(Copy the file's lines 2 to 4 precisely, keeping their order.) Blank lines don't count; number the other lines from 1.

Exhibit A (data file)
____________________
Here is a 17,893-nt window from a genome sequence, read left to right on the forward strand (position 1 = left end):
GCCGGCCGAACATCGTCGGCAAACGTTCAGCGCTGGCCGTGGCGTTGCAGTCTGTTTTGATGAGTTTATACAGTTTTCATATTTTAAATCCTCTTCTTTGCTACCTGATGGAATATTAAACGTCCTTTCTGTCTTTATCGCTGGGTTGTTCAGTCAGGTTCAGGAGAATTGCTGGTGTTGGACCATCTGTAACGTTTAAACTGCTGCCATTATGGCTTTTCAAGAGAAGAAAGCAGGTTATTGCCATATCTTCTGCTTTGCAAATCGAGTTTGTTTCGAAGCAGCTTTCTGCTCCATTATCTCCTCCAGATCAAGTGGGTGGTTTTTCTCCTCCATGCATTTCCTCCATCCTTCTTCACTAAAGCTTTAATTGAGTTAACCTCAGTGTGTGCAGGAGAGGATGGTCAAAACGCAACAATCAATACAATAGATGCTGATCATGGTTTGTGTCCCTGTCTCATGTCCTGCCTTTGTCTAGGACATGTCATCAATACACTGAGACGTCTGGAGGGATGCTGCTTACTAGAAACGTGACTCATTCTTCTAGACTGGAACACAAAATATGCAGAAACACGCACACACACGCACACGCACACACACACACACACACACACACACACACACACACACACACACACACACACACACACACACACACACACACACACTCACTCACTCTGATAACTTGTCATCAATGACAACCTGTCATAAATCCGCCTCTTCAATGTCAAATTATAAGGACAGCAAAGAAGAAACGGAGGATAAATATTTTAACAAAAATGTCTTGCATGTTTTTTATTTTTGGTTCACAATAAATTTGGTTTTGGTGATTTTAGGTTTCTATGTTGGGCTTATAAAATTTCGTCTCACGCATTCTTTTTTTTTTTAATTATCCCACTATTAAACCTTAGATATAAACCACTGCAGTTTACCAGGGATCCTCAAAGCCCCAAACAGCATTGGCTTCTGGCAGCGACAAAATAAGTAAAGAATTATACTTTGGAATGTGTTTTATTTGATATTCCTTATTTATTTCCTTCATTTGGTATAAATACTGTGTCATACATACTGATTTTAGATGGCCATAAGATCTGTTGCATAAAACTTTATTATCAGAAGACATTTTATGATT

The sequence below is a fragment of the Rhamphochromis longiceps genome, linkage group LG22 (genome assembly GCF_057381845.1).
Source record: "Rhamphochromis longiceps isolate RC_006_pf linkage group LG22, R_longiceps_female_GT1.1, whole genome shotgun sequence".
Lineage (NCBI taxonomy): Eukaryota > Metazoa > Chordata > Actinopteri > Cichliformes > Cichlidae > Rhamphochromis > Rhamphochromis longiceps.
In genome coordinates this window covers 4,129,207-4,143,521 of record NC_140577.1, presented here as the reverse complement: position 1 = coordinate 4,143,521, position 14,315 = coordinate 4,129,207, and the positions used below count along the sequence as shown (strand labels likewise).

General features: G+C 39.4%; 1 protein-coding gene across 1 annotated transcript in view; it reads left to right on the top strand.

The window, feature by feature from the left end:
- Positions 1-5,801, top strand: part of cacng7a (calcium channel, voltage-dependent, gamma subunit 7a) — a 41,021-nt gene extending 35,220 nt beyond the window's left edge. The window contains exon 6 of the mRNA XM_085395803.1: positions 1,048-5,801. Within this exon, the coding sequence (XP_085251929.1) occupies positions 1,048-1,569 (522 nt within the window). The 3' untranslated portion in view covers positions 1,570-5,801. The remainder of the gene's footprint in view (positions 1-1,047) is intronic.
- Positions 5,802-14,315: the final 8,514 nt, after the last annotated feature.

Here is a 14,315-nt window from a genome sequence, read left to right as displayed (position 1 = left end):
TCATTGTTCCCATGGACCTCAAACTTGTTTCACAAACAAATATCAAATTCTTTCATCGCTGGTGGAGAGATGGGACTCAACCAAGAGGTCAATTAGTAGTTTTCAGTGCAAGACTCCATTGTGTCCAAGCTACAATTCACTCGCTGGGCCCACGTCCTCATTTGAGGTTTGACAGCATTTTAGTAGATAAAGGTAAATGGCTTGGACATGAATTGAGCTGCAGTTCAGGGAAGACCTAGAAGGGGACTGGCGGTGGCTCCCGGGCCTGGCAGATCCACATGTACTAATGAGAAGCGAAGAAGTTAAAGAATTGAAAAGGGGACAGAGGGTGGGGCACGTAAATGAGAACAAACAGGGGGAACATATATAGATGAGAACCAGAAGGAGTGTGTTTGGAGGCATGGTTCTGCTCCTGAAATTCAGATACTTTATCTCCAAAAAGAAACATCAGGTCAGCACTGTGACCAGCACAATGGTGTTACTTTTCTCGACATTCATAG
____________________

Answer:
GCCGGCCGAACATCGTCGGCAAACGTTCAGCGCTGGCCGTGGCGTTGCAGTCTGTTTTGATGAGTTTATACAGTTTTCATATTTTAAATCCTCTTCTTTGCTACCTGATGGAATATTAAACGTCCTTTCTGTCTTTATCGCTGGGTTGTTCAGTCAGGTTCAGGAGAATTGCTGGTGTTGGACCATCTGTAACGTTTAAACTGCTGCCATTATGGCTTTTCAAGAGAAGAAAGCAGGTTATTGCCATATCTTCTGCTTTGCAAATCGAGTTTGTTTCGAAGCAGCTTTCTGCTCCATTATCTCCTCCAGATCAAGTGGGTGGTTTTTCTCCTCCATGCATTTCCTCCATCCTTCTTCACTAAAGCTTTAATTGAGTTAACCTCAGTGTGTGCAGGAGAGGATGGTCAAAACGCAACAATCAATACAATAGATGCTGATCATGGTTTGTGTCCCTGTCTCATGTCCTGCCTTTGTCTAGGACATGTCATCAATACACTGAGACGTCTGGAGGGATGCTGCTTACTAGAAACGTGACTCATTCTTCTAGACTGGAACACAAAATATGCAGAAACACGCACACACACGCACACGCACACACACACACACACACACACACACACACACACACACACACACACACACACACACACACACACACACACACACACTCACTCACTCTGATAACTTGTCATCAATGACAACCTGTCATAAATCCGCCTCTTCAATGTCAAATTATAAGGACAGCAAAGAAGAAACGGAGGATAAATATTTTAACAAAAATGTCTTGCATGTTTTTTATTTTTGGTTCACAATAAATTTGGTTTTGGTGATTTTAGGTTTCTATGTTGGGCTTATAAAATTTCGTCTCACGCATTCTTTTTTTTTTTAATTATCCCACTATTAAACCTTAGATATAAACCACTGCAGTTTACCAGGGATCCTCAAAGCCCCAAACAGCATTGGCTTCTGGCAGCGACAAAATAAGTAAAGAATTATACTTTGGAATGTGTTTTATTTGATATTCCTTATTTATTTCCTTCATTTGGTATAAATACTGTGTCATACATACTGATTTTAGATGGCCATAAGATCTGTTGCATAAAACTTTATTATCAGAAGACATTTTATGATT

The sequence below is a fragment of the Rhamphochromis longiceps genome, linkage group LG22 (genome assembly GCF_057381845.1).
Source record: "Rhamphochromis longiceps isolate RC_006_pf linkage group LG22, R_longiceps_female_GT1.1, whole genome shotgun sequence".